Bubba Wallace’s MoneyLion Toyota uses the same base scheme as the one Wallace drove while racing late models in 2008. Driving the No. 76 that year, Wallace became the youngest driver ever to win at Franklin County Speedway in Virginia.
William Byron’s paint scheme marks the return of the “Fire and Flames” paint scheme that Jeff Gordon drove throughout the 2000s. This particular version is based on the 2007 season, where Gordon matched and then surpassed longtime rival Dale Earnhardt on NASCAR’s all-time wins list.
Cole Custer’s No. 41 is a throwback to the No. 0 NetZero Pontiac that was fielded by Haas CNC Racing during the 2003 season. The team started the year with driver Jack Sprague before replacing him with Jason Leffler, a childhood hero of Custer’s.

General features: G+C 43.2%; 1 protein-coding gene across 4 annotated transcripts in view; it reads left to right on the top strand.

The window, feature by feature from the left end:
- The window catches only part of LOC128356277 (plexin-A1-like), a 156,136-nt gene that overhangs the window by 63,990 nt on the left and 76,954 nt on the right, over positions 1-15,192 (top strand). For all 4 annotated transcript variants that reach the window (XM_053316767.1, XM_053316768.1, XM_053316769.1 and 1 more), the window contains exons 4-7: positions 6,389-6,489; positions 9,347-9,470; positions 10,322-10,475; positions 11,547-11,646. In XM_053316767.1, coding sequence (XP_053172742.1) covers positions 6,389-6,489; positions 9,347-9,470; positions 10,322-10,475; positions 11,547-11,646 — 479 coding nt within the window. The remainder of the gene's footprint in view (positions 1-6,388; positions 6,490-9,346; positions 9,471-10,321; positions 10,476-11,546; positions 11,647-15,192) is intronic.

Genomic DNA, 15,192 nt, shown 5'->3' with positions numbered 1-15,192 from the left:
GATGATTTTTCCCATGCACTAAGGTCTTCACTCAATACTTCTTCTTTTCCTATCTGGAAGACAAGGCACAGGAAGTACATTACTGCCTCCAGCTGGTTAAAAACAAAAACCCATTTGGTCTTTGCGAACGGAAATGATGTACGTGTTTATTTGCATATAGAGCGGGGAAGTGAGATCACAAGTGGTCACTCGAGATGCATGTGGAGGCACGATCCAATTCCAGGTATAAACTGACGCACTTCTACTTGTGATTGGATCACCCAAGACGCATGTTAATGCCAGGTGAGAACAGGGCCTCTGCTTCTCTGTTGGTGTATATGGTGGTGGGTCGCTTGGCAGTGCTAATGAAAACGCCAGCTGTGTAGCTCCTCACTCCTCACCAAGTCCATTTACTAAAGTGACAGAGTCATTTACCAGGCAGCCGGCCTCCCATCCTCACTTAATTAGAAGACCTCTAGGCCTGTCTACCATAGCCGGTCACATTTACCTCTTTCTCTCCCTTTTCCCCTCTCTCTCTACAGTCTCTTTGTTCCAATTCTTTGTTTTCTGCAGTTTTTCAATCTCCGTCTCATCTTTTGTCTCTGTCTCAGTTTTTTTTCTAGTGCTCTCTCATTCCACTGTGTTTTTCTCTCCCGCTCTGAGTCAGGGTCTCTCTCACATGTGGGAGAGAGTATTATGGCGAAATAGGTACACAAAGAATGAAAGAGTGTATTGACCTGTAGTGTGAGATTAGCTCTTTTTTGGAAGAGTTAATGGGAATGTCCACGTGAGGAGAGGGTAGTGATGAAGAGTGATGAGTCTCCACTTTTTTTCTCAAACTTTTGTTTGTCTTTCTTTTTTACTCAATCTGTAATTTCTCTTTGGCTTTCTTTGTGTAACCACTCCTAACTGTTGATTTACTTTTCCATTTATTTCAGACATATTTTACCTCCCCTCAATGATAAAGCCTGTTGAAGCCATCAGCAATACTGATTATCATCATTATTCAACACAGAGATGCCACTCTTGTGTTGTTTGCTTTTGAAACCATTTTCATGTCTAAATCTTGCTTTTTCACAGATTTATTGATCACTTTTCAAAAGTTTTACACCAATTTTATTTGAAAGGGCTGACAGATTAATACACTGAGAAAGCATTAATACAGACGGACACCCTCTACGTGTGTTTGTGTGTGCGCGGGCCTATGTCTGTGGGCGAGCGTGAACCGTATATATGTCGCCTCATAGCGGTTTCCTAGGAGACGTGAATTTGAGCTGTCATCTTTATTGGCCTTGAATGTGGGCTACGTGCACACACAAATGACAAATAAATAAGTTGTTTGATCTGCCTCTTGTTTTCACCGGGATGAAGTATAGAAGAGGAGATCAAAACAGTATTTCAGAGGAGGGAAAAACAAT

Both of Petty GMS’ cars are throwbacks to the cars Petty Enterprises fielded in the very first Daytona 500 in 1959. Ty Dillon’s No. 42 is the same one that won the race with Lee Petty, while Erik Jones’ No. 43 qualified sixth with Richard Petty before an early engine failure.
Kurt Busch’s throwback is to the McDonald’s Ford Thunderbird that was driven by Bill Elliott during the 1996 season. Elliott’s McDonald’s cars were very well-known, but the 1996 season was not his best, as he missed seven races due to injuries he suffered in a crash at Talladega.
Alex Bowman’s base paint scheme is the same one as the Valvoline Ford Thunderbird driven by Mark Martin from 1992 to 1995. The car was arguably the most iconic driven by Martin in the 1990s, as he won 13 times in it and scored a second-place finish in points in 1994.
B.J. McLeod’s throwback will be a tribute to the paint scheme he drove in super late model competition at Orlando Speed World in 2004. McLeod won a feature race at the speedway with this paint scheme.